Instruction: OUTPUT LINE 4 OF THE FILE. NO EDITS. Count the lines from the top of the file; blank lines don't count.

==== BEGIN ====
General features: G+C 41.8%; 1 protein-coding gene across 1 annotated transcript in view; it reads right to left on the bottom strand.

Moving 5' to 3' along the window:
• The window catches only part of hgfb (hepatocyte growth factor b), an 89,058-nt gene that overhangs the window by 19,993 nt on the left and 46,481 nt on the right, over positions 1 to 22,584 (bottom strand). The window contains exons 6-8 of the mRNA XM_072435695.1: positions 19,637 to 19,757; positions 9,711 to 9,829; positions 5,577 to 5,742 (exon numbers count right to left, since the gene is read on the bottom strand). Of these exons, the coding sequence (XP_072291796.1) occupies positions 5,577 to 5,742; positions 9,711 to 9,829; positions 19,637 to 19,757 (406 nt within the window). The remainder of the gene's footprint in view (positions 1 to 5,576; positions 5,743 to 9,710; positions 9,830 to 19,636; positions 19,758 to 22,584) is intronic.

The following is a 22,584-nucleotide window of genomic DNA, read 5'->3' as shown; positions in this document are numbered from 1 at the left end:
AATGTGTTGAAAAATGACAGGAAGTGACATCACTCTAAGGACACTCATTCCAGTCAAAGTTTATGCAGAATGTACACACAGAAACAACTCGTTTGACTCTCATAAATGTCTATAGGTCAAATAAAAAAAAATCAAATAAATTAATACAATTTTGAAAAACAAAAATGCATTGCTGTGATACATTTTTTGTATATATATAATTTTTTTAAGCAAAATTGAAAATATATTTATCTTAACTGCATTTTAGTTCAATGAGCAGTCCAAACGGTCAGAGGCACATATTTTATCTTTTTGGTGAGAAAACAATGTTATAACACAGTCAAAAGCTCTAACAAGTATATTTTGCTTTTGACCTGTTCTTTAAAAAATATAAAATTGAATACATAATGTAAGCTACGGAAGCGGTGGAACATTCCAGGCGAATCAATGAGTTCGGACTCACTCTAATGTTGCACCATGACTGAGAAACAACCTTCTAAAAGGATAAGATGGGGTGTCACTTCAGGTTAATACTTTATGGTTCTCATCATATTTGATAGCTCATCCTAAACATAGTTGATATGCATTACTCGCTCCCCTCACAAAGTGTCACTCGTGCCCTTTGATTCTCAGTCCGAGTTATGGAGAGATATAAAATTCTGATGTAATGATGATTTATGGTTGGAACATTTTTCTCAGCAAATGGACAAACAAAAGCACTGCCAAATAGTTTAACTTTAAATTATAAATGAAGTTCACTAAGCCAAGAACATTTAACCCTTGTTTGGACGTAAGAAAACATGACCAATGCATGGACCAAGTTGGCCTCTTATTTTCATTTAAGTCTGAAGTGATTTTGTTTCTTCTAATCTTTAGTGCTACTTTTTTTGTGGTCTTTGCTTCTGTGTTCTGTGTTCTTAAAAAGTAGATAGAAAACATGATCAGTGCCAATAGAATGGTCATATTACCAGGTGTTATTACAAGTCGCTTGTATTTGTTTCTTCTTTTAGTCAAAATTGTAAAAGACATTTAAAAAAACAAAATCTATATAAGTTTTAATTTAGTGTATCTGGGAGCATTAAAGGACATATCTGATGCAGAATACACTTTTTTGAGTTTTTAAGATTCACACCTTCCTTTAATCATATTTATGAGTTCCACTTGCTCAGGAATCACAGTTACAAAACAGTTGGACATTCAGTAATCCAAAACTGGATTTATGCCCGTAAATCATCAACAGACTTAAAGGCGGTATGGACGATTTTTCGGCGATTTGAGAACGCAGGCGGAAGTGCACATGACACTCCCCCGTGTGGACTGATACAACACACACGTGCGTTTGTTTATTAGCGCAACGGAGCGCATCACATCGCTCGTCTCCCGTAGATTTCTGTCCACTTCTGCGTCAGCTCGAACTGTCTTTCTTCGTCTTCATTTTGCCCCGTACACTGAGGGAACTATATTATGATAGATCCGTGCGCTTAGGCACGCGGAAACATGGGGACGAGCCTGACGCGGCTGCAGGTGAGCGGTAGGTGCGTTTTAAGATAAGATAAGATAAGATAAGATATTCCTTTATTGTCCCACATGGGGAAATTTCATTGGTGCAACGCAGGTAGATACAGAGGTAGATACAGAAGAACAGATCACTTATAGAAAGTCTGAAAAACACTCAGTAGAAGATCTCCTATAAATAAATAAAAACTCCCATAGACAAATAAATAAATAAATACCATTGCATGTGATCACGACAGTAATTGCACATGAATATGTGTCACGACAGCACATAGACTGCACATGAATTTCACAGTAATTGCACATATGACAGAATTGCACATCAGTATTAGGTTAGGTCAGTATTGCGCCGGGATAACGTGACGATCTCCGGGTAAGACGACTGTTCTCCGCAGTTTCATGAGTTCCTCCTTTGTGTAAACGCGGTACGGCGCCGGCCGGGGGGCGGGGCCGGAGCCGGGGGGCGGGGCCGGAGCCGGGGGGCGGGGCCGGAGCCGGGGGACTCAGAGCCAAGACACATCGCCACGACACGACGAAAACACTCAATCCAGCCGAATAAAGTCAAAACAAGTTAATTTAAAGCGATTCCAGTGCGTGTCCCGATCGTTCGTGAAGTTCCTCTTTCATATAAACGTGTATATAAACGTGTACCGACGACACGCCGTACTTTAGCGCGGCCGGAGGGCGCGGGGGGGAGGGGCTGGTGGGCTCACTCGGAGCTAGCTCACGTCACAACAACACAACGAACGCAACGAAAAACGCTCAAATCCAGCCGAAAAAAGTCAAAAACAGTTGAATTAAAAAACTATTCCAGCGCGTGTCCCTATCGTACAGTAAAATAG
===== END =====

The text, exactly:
The following is a 22,584-nucleotide window of genomic DNA, read 5'->3' as shown; positions in this document are numbered from 1 at the left end: